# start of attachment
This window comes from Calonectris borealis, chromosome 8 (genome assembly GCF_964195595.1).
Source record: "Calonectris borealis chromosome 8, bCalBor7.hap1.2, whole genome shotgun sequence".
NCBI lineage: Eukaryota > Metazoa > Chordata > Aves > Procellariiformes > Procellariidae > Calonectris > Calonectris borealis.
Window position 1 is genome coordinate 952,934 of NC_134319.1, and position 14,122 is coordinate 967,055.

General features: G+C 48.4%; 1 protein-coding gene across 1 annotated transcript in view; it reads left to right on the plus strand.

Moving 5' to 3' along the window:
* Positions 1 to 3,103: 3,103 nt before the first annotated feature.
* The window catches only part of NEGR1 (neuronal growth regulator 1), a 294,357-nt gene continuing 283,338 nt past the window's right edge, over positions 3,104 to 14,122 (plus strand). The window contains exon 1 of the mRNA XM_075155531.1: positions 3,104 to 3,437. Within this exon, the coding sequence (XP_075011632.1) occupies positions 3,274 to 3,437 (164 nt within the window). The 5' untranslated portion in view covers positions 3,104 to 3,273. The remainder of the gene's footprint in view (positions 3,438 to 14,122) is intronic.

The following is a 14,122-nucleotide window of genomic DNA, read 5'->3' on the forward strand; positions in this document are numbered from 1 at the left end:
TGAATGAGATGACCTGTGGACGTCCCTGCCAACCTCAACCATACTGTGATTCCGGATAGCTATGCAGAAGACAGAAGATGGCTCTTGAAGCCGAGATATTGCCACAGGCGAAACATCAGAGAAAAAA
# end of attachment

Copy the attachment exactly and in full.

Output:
This window comes from Calonectris borealis, chromosome 8 (genome assembly GCF_964195595.1).
Source record: "Calonectris borealis chromosome 8, bCalBor7.hap1.2, whole genome shotgun sequence".
NCBI lineage: Eukaryota > Metazoa > Chordata > Aves > Procellariiformes > Procellariidae > Calonectris > Calonectris borealis.
Window position 1 is genome coordinate 952,934 of NC_134319.1, and position 14,122 is coordinate 967,055.

General features: G+C 48.4%; 1 protein-coding gene across 1 annotated transcript in view; it reads left to right on the plus strand.

Moving 5' to 3' along the window:
* Positions 1 to 3,103: 3,103 nt before the first annotated feature.
* The window catches only part of NEGR1 (neuronal growth regulator 1), a 294,357-nt gene continuing 283,338 nt past the window's right edge, over positions 3,104 to 14,122 (plus strand). The window contains exon 1 of the mRNA XM_075155531.1: positions 3,104 to 3,437. Within this exon, the coding sequence (XP_075011632.1) occupies positions 3,274 to 3,437 (164 nt within the window). The 5' untranslated portion in view covers positions 3,104 to 3,273. The remainder of the gene's footprint in view (positions 3,438 to 14,122) is intronic.

The following is a 14,122-nucleotide window of genomic DNA, read 5'->3' on the forward strand; positions in this document are numbered from 1 at the left end:
TGAATGAGATGACCTGTGGACGTCCCTGCCAACCTCAACCATACTGTGATTCCGGATAGCTATGCAGAAGACAGAAGATGGCTCTTGAAGCCGAGATATTGCCACAGGCGAAACATCAGAGAAAAAA